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New York–style, Neapolitan, New Haven, red, white, deep-dish, pan, flatbread. Any way you slice it, Americans love their pizza—to the tune of nearly $37 billion in annual sales, according to Technomic. But the industry that once thrived on phone delivery is evolving thanks to emerging fast casuals, expanding menus, and better ordering technology.
The massive pizza market is decidedly mature, with 2015 industry growth barely expected to keep pace with inflation at 3 percent, according to Technomic. Executive vice president Darren Tristano says that, despite its nominal growth, pizza has several bright spots. Domino’s broadened its menu while keeping pizza at the core; some brands used discounting to focus on underserved, lower-income markets; and others refocused on quality, like Papa John’s. But the segment to watch, he says, is fast casual.
“The major brands growing in fast-casual pizza were well below $400 million last year in total sales, or about 1 percent, but it’s an important 1 percent,” Tristano says. “It’s a strong indication of where growth and competition will occur, and if you’re the 99 percent, how you need to defend your space.”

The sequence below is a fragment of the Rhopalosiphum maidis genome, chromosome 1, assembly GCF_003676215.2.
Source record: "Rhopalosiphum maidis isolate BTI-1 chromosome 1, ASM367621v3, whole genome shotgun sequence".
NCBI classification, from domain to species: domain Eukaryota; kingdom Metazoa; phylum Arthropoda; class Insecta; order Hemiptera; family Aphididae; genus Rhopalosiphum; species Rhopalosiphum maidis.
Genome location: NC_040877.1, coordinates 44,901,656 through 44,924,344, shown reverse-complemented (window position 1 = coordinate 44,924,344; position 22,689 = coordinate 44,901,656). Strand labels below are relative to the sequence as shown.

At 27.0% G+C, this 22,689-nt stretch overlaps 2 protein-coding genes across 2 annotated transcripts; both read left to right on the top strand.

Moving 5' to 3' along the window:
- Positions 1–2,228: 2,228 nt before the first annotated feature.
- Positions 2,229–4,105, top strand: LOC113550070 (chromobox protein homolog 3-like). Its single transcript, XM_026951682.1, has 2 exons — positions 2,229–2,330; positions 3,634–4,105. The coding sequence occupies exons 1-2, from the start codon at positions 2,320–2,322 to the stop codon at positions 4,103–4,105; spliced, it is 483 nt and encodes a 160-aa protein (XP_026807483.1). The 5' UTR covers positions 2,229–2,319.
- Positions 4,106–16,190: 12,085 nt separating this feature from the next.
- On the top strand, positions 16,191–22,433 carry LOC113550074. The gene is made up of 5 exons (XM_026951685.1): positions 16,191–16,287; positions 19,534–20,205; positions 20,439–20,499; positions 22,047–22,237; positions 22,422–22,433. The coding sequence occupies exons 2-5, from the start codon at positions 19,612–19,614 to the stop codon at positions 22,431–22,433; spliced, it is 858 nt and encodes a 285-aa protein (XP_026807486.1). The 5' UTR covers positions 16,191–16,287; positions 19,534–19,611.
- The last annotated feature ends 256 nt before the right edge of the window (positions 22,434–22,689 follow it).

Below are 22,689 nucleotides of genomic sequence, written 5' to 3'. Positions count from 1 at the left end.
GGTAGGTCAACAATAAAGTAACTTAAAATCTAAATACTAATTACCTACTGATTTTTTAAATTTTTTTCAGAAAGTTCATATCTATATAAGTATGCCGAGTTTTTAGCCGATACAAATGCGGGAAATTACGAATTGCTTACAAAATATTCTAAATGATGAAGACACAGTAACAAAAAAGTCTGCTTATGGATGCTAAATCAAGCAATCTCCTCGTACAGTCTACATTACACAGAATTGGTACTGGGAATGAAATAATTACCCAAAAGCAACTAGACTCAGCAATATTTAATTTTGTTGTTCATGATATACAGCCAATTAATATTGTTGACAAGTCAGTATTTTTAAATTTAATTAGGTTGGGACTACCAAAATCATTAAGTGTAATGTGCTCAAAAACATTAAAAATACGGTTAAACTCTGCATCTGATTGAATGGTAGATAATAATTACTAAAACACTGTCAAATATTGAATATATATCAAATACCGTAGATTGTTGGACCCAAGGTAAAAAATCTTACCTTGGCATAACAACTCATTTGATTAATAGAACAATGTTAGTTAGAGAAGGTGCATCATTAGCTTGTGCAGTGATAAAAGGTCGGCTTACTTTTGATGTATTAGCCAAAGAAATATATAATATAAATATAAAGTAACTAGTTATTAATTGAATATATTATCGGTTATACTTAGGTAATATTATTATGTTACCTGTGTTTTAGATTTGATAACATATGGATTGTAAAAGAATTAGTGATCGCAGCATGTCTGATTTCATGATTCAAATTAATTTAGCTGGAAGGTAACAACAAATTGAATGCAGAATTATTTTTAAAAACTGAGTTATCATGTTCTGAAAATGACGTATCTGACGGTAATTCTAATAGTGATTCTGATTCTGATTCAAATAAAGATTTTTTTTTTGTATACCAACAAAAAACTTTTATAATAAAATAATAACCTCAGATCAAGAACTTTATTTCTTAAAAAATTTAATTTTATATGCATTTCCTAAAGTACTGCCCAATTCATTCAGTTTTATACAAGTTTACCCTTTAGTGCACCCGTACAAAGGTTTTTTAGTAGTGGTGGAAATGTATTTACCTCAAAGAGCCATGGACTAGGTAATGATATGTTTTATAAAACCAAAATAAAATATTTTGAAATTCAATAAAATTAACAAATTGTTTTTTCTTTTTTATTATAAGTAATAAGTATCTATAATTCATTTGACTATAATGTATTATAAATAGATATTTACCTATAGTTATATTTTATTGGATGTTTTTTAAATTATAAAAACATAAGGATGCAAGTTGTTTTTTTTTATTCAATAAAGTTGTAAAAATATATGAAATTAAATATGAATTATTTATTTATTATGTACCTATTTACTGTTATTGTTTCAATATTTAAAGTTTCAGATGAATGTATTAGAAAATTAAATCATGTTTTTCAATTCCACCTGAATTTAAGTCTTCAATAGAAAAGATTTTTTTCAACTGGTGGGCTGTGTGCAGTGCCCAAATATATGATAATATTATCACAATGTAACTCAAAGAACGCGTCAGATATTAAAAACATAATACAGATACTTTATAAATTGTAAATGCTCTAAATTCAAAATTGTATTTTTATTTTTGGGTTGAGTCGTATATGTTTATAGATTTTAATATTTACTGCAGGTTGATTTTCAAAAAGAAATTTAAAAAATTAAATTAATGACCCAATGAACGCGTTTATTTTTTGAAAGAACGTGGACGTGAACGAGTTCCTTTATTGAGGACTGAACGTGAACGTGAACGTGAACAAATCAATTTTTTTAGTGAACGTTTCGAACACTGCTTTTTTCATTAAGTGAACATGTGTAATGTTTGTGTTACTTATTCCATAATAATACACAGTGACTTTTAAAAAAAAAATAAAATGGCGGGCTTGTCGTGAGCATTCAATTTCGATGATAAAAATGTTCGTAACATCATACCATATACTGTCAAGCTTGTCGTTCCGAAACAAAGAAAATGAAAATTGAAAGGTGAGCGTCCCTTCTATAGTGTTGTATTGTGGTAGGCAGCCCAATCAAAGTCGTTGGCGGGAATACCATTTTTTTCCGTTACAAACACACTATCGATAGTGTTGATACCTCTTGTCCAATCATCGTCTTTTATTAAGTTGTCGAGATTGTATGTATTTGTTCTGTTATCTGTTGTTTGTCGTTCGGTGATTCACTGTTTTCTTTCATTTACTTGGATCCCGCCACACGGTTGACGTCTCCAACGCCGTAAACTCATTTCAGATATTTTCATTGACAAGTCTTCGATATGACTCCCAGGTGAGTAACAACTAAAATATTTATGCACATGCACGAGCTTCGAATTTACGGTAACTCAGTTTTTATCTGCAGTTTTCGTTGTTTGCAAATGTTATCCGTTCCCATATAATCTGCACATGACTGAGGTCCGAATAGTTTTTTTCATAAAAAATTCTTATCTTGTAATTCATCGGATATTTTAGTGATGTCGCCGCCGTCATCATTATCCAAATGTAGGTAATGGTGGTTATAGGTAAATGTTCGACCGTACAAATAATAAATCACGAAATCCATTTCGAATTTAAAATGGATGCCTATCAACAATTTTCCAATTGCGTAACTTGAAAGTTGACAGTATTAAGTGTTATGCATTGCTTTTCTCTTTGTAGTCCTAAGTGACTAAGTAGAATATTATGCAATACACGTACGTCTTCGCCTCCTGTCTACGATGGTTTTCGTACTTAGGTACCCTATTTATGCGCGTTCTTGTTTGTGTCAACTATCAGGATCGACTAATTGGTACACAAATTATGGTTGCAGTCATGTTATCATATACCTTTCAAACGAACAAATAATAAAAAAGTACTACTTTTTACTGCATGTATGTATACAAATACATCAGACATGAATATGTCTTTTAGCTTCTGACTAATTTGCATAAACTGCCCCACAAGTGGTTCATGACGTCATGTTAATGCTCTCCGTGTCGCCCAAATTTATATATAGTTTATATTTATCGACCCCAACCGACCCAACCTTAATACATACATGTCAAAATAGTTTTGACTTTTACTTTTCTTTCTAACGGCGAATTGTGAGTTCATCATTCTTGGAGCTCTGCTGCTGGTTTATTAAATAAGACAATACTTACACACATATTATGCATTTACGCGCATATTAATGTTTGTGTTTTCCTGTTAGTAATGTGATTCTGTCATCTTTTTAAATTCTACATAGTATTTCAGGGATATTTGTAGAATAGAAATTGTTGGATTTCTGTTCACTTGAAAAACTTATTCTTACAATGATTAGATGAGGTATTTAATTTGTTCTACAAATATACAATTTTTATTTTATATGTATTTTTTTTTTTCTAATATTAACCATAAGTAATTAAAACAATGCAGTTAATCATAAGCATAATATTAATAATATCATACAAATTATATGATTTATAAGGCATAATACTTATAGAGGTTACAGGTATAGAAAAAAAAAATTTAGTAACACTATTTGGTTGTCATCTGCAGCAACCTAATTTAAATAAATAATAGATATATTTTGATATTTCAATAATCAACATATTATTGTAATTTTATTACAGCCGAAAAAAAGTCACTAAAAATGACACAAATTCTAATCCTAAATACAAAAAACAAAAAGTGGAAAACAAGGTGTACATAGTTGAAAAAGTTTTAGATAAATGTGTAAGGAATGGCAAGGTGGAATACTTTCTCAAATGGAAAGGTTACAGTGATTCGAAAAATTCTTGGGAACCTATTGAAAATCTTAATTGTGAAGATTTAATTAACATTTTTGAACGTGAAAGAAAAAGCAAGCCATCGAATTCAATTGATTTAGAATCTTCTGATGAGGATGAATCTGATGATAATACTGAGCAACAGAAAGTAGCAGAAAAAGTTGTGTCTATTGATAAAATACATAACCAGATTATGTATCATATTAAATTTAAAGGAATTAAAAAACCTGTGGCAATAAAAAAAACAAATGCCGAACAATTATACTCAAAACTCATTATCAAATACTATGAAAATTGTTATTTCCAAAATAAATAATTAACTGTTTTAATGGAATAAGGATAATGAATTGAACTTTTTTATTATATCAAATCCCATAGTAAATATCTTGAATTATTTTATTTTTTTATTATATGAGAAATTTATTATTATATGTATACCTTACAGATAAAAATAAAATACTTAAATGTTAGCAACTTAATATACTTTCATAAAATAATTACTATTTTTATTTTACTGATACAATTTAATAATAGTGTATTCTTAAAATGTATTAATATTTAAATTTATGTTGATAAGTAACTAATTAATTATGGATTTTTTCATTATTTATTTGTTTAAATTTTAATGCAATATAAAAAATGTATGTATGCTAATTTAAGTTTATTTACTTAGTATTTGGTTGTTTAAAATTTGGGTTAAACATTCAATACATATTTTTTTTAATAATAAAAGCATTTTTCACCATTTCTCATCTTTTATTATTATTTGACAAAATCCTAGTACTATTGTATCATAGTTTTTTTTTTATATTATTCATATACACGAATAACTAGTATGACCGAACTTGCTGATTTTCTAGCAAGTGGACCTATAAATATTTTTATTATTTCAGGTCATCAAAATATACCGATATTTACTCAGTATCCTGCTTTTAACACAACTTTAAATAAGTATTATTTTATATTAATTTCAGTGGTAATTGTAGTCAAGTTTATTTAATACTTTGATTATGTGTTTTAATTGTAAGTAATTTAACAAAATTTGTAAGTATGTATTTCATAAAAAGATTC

The emerging pizza fast casuals are leveraging an integrated approach of preparing the product with the customer in real time by working the cooking element into the back end.
“Subway was really the first to build this quick-serve assembly-line model,” says Rick Wetzel, founder of Pasadena, California–based fast-casual chain Blaze Fast Fire’d Pizza. “Chipotle built on Subway by adding the culinary aspect. We built on Chipotle and evolved it further because that’s what pizza needed to be—hot, fresh, and custom.”
Tristano says this disruptive model enables fast-casual pizza to steal share from other pizza concepts.
But Blaze’s success (the chain reports an average $1.55 million in per-unit sales) is also thanks to a focus on quality, says executive chef Brad Kent. The dough is made with salt, untreated flour, olive oil, and water. Rather than adding chemicals to ensure consistency, Blaze focuses on extensive staff training to accomplish proper mixing and fermentation.